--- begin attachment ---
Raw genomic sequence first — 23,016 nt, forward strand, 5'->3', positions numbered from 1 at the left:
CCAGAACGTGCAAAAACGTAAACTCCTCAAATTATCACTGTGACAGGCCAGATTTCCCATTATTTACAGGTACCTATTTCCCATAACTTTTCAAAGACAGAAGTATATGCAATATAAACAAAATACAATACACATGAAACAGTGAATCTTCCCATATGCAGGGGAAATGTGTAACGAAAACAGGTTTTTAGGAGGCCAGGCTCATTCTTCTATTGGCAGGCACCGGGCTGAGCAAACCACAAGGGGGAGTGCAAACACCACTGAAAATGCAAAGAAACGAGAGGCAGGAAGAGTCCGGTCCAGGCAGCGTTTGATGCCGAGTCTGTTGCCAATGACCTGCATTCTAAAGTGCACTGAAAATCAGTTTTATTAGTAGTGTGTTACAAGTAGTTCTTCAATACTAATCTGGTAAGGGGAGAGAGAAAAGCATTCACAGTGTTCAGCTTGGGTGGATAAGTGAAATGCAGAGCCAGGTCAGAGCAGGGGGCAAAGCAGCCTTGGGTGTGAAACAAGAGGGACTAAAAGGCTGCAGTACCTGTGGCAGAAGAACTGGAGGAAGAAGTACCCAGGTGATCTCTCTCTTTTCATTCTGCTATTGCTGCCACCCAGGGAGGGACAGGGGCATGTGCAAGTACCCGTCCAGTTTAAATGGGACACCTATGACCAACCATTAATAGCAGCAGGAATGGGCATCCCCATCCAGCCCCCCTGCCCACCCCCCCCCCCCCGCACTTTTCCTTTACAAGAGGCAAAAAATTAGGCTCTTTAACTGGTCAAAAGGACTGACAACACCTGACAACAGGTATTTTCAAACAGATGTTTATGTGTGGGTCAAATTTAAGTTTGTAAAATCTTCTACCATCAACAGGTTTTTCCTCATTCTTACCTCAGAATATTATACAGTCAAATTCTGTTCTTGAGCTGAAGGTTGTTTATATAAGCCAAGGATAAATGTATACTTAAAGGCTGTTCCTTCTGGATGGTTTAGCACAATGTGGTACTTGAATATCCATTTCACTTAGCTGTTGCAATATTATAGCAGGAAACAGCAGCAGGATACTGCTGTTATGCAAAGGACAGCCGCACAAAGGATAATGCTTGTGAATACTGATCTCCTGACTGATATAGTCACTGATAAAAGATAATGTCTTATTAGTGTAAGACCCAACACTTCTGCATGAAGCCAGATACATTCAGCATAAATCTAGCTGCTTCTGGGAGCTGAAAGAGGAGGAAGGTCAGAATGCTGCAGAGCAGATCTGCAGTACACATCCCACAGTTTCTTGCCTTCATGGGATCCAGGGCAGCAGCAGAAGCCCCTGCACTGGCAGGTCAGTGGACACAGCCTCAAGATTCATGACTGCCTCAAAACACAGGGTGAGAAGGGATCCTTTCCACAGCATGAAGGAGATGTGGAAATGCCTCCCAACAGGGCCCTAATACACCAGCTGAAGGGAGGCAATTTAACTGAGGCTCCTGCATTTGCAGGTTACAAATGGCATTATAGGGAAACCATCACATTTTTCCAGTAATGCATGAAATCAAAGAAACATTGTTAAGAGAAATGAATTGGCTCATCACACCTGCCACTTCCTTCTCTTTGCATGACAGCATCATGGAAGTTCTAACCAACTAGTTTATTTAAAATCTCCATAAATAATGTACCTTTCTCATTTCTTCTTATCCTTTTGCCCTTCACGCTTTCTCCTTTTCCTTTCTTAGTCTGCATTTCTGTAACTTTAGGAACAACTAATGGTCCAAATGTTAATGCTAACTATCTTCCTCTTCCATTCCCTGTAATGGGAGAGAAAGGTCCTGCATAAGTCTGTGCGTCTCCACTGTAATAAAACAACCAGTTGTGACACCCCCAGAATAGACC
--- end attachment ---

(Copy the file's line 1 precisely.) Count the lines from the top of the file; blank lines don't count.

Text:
Raw genomic sequence first — 23,016 nt, forward strand, 5'->3', positions numbered from 1 at the left: